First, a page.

2. The continuation of the Daisuke Matsuzaka roller coaster.  Two starts ago Matsuzaka gave up an ungodly amount of runs, and it was the last straw for a number of commentators.  There was more than one piece online calling for Matsuzaka to be traded, even if the owners need to eat a ton of money and get only middling prospects in return.  In his last start, Daisuke was brilliant - and in the Patriots' Day spotlight, no less.  Now, if only we could be somehwta sure he could show us that level of expertise on a semi-regular basis... dare to dream.

3. Jed Lowrie is an absolute BEAST.  The man is totally raking this season, and it shouldn't come as a shock to anyone.  It's easy to forget the trials of Jed Lowrie in the exciting acquisitions that came this past offseason, but the 27-year-old was a highly regarded prospect (and a former 1st round pick) for a number of years.  Then, of course, the plague struck: first it was the wrist injury, which then recurred.  Last year, the poor man was struck down by mono, and out until the end of the summer.  Now he's looking to make up for lost time... I for one have capitalized on his ambition by adding him to my fantasy roster.

Of course, there are other reasons as well - some of this is simple dumb luck, and some of it is the fact that things seem to finally be clicking.  I'm not going to analyze this any more now - the Sox are playing and I can ATUALLY WATCH THEM, so I'm going to do that - but updates should be more frequent now that I have reliable internet at my homestay.  Adios!

Thursday, April 14, 2011

Off day thoughts...

Since I've last blogged, a lot has gone down in Red Sox Nation, most of it bad (I'm sorry for neglecting my duties here, but I'm on Spring Break on a beach in Africa, and internet is hard to come by). The Sox have yet to win their third game, and they currently have the worst record in baseball.  I know we all keep saying that they're too good for this, that something's gotta give eventually... but when is "eventually"? And how do we get it to come faster?

Sadly, I don't have any answers for you (other than this fantastic list of suggestions compiled by Peter Abraham over at the Boston Globe), but at this point we have no other recourse but to keep believing in this team.  We know they're better than this. THEY know they're better than this.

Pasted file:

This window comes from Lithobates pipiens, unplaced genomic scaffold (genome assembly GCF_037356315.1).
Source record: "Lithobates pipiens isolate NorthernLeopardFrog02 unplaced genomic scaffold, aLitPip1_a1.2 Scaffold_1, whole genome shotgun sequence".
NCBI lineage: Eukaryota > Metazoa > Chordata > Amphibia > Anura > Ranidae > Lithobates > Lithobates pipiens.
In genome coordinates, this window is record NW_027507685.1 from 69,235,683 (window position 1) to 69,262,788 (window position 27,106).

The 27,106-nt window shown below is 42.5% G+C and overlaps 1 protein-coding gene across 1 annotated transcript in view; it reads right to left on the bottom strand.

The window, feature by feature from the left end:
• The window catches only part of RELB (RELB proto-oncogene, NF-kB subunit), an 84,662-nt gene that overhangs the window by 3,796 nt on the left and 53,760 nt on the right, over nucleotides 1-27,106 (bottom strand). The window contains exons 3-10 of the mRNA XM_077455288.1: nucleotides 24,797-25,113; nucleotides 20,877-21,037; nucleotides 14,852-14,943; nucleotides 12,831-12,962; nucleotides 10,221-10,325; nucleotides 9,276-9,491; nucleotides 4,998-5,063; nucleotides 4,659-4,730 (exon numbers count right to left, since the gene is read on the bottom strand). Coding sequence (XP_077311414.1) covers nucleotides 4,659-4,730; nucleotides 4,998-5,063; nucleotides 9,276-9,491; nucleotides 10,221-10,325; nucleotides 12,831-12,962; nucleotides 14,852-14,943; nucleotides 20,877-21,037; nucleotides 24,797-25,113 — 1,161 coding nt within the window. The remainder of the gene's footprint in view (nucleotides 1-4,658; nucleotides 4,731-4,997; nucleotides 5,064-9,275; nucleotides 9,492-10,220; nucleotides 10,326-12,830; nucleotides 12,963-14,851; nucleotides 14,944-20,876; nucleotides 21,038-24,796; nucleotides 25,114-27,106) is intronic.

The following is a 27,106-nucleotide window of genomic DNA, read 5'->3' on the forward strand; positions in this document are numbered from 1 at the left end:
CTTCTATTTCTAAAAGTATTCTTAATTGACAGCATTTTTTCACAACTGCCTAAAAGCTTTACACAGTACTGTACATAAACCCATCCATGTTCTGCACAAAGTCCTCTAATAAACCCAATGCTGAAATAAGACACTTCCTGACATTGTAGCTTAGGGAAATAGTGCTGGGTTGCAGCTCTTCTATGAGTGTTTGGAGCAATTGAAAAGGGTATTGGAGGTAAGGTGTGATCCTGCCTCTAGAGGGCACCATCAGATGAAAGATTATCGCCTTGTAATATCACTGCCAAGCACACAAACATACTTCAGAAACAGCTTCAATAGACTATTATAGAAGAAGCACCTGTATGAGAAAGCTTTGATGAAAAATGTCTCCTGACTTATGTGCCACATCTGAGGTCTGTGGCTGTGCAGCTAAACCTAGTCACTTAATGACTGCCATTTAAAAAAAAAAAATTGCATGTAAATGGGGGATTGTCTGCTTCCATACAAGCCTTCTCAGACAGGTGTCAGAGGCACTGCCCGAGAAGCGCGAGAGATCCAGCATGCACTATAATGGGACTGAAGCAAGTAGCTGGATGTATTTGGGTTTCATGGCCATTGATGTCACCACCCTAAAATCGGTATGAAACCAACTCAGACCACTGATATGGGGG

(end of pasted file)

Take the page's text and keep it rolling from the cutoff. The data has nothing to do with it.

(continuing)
What needs to happen immediately, though, is for everyone to start hitting.  Dustin Pedroia, Adrian Gonzalez, JD Drew, David Ortiz, and, strangely enough, Jed Lowrie, are all hitting at an acceptable clip (Lowrie is leading the team at .438 in 7 games).  As for the other members of the team? They need to get their act together - soon, and preferably with runners in scoring position.


The pitching rotation can take a lesson from Mr. Joshua Patrick Beckett on how to be a badass who beats CC Sabathia by stymieing a Yankees lineup that might be aging but is still formidable.  Jon Lester did a passable job the other night, holding the Rays to just three runs, but if the bats aren't going to get it done, three runs is too many.  Perhaps a rainout and day off will get things back in order: John Lackey will be skipped this time through the rotation, so he has extra time to get his act together while the other hurlers stay (mostly) on schedule.

They will snap out of this skid. They HAVE to snap out of this skid.  If it were possible to will a team to victory, Boston's devoted fans would make sure the Red Sox never lost a game, but we live in the real world.  The games have to be played, and the players have to prove themselves.  We're 4.5 games out of first with 151 left to play. I'd day it's definitely doable.

Friday, April 8, 2011

It's more than "just a game."

[Image from]

Here we are. Six games into the season.  I have yet to see a single one of these games, but from all accounts, I’m not missing much.  Despite the fact that Jonny Lester pitched a gem yesterday afternoon, the bats couldn’t scrape together one measly run to get him the win, while Daniel Bard walked the first man he faced, only to have that very runner come around to score on a perfectly executed suicide squeeze.

The play is aptly named, since I’m sure hordes of New Englanders (and current Red Sox Nation expatriates like myself) were ready to hurl themselves off the Tobin when they looked at the calendar and realized that we’re now a week into the season and about to head home to play the Bronx Bombers, still looking for that elusive first “W.”